First World War & military vocabulary
An operational unit composed of two or more Army Corps and supporting units, often numbering several hundred thousand men.
An operational unit composed of two or more divisions and supporting units, numbering 30-40,000 men.
A blade or long knife attached to the end of a rifle and used by infantry. Originally a long, pointed spike that plugged into the barrel of a gun, the bayonet evolved into an additional weapon that allowed a soldier to charge, fire, and stab with his rifle. The bayonet became a standard part of a soldier's kit and was often used for purposes other than close-quarter combat such as eating or cutting material.
Lodging for a soldier in a civilian or non-military building.
A mound of earth, built for musketry practice to stop rifle fire.
Numbering over 18,000 men, in 1916 the New Zealand Division consisted of 3 infantry brigades, 4 field artillery brigades, a mounted rifles regiment and numerous smaller engineer, signals, medical, labour, logistic, trench mortar and machine gun units. Supporting the Division in a non-combat role was a large administrative and support structure composed of medical, training and administrative units.
A raised wooden platform consisting of slatted wood. Duckboards were used as paths and platforms in trenches and in muddy and wet areas where walking or riding was difficult.
A hole, dug into the ground and often built around with timber or other material to offer protection or shelter.
Field Artillery Batteries and Brigades
New Zealand Field artillery batteries consisted of either six 18-pounder field guns or six 4.5-inch howitzers. A field artillery brigade consisted of 3 batteries of 18-pounders and 1 battery of 4.5-inch howitzers. By 1916 four such field artillery brigades were included in the New Zealand Division, in addition to 1 heavy, 3 medium and 3 light trench mortar batteries.
Infantry battalions were commanded by a lieutenant colonel and were composed of 4 companies. At full strength a battalion numbered over a thousand men, but would usually go into action with less than 800. After severe fighting battalion strengths could fall dramatically to as few as 300 or 400 men. Medical, signalling and logistics troops were also contained within a battalion.
New Zealand Infantry brigades were composed of 4 infantry battalions and at full strength numbered over 4,000 men, commanded by a brigadier-general. Whereas British infantry brigades were reduced to only three battalions in 1918, New Zealand infantry brigades retained their 4-battalion strength throughout the war, making the New Zealand Division one of the strongest in the British and Commonwealth armies.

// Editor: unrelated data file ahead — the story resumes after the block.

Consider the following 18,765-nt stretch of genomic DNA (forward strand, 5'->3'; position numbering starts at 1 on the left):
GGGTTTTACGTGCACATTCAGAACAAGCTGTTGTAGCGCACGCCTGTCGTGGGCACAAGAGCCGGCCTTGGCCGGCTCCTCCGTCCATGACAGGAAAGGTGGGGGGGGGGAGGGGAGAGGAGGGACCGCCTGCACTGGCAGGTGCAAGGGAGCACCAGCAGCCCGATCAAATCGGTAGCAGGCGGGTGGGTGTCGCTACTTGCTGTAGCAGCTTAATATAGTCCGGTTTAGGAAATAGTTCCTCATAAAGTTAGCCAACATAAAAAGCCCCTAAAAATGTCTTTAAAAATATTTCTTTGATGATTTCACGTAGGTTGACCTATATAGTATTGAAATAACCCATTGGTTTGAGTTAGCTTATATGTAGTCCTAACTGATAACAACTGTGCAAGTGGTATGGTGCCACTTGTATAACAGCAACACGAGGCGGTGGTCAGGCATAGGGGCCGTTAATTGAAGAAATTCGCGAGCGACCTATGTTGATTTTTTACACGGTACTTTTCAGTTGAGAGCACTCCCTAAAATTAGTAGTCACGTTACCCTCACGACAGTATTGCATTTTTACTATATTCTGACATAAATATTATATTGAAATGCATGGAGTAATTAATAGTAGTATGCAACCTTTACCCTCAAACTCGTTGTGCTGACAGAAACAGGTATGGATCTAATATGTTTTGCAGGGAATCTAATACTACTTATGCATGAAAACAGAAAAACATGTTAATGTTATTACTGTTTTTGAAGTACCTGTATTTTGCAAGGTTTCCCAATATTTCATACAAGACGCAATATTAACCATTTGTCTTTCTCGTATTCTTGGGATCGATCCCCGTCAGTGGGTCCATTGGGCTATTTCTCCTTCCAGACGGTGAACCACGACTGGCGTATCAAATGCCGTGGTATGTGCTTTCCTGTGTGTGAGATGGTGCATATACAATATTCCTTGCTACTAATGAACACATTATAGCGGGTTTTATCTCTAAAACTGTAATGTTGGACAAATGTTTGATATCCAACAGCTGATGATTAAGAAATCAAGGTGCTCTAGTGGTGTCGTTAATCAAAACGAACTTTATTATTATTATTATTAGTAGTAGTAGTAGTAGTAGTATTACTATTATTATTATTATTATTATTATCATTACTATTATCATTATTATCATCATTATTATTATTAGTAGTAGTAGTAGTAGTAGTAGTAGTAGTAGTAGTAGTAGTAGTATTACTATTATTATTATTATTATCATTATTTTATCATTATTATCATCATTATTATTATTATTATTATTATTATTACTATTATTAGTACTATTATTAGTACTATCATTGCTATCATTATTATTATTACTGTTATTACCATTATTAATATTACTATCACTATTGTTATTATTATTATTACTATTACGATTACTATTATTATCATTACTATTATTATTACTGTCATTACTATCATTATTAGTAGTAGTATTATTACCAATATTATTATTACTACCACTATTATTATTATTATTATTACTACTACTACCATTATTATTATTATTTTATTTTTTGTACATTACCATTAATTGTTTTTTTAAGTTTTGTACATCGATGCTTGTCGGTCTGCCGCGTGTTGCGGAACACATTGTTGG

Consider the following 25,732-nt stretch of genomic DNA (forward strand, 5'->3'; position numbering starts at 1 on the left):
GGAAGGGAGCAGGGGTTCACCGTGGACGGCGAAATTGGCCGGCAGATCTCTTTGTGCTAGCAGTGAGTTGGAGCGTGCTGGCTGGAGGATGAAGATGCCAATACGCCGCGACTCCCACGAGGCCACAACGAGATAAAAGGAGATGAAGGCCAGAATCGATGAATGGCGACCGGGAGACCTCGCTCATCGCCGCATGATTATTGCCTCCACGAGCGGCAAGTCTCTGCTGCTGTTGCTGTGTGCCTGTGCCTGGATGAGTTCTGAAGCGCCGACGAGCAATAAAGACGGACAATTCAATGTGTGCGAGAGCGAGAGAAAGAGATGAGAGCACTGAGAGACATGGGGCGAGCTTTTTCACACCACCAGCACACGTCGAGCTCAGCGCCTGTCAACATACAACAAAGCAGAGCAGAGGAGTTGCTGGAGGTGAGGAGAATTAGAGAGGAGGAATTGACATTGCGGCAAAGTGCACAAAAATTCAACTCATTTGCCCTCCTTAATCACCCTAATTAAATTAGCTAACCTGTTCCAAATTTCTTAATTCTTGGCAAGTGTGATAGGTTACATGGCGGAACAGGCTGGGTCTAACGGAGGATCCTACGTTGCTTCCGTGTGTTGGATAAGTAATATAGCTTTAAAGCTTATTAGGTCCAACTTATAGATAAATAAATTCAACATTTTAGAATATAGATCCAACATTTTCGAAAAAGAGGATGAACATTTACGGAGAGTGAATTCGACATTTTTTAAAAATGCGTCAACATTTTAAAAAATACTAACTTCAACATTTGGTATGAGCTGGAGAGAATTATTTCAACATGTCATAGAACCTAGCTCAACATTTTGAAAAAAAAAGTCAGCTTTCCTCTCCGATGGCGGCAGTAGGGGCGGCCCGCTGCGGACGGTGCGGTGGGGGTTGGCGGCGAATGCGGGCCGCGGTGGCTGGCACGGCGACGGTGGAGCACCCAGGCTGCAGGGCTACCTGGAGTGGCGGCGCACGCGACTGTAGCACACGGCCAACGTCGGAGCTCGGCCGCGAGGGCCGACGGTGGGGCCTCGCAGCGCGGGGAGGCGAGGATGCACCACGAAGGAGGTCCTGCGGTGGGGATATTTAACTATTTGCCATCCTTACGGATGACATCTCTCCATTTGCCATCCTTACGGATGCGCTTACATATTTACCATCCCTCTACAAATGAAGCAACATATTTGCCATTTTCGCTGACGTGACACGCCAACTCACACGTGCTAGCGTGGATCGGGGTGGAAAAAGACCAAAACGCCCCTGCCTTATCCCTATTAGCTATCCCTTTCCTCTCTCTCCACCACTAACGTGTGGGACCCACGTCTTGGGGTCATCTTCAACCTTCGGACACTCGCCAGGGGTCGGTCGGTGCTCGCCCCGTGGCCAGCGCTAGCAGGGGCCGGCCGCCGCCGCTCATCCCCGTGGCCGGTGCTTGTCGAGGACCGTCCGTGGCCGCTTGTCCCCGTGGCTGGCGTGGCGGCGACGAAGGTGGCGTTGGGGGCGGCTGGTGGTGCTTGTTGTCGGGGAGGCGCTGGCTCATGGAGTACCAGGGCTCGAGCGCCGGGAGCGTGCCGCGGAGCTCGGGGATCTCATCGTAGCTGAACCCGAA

Infantry companies were commanded by Majors or Captains and consisted of a small headquarters and 4 platoons, totalling about 227 men at full strength. 4 companies formed a battalion.
Infantry Sections and Platoons
The smallest tactical unit within an infantry battalion, the infantry section consisted of 12 men led by a non-commissioned officer. At the beginning of the war almost all infantry sections were composed exclusively of riflemen, but by 1918 they also contained specialised bombing and light-machine-gun personnel. 4 Sections were normally required to form an Infantry platoon commanded by a junior officer.
Named after the British inventor, Captain William H. Livens of the Royal Engineers, Livens projectors were simple metal tubes - similar to a mortar, used for firing projectiles such as gas bombs or flammable bombs. Used extensively throughout the First World War and in the early part of the Second World War, the need for Livens projectors declined as warfare became highly mobile.
Morale is used to refer to the feeling or mood among troops. Morale can be high - meaning the troops are in good spirits and confident, or morale can be low - meaning the troops are unhappy or disaffected.
Mounted Rifles Regiment
Composed of 3 squadrons, each of 4 troops of 38 NCOs and troopers, the New Zealand Mounted Rifles Regiments initially numbered 550 men each trained in scouting and reconnaissance roles and as mobile reserves that would ride to the battle but go into action on foot. Only one regiment, the Otago Mounted Rifles, accompanied the newly formed New Zealand Division to the Western front and was soon reduced to a single squadron.
Also known as Sulfur Mustard, or Yperite, as it was first used by the German Army at Ypres, Belgium, during the First World War, mustard gas owes its name to its distinctive ‘mustard’ smell and colour. Although not generally lethal, contact with mustard gas can cause anything from severe skin, eye, and nasal irritations, to temporary blindness, diarrhea, fever, and vomiting.
An area of land, or landform, that projects out from its surroundings. In military terms, a salient was a position or series of positions that penetrated into enemy lines and was thus vulnerable to attack from several sides.
Standing-to refers to a soldiers being mustered in a defensive battle formation just before dawn - which was the most likely time for the enemy to attack. ‘Standing-down’ signalled the end of their day or duty for the time being.
A strongly held and often fortified defensive position that can include anything from bunkers, pillboxes, trenches, and machine gun nests. A strong-point is fortified to withstand attack by infantry and artillery.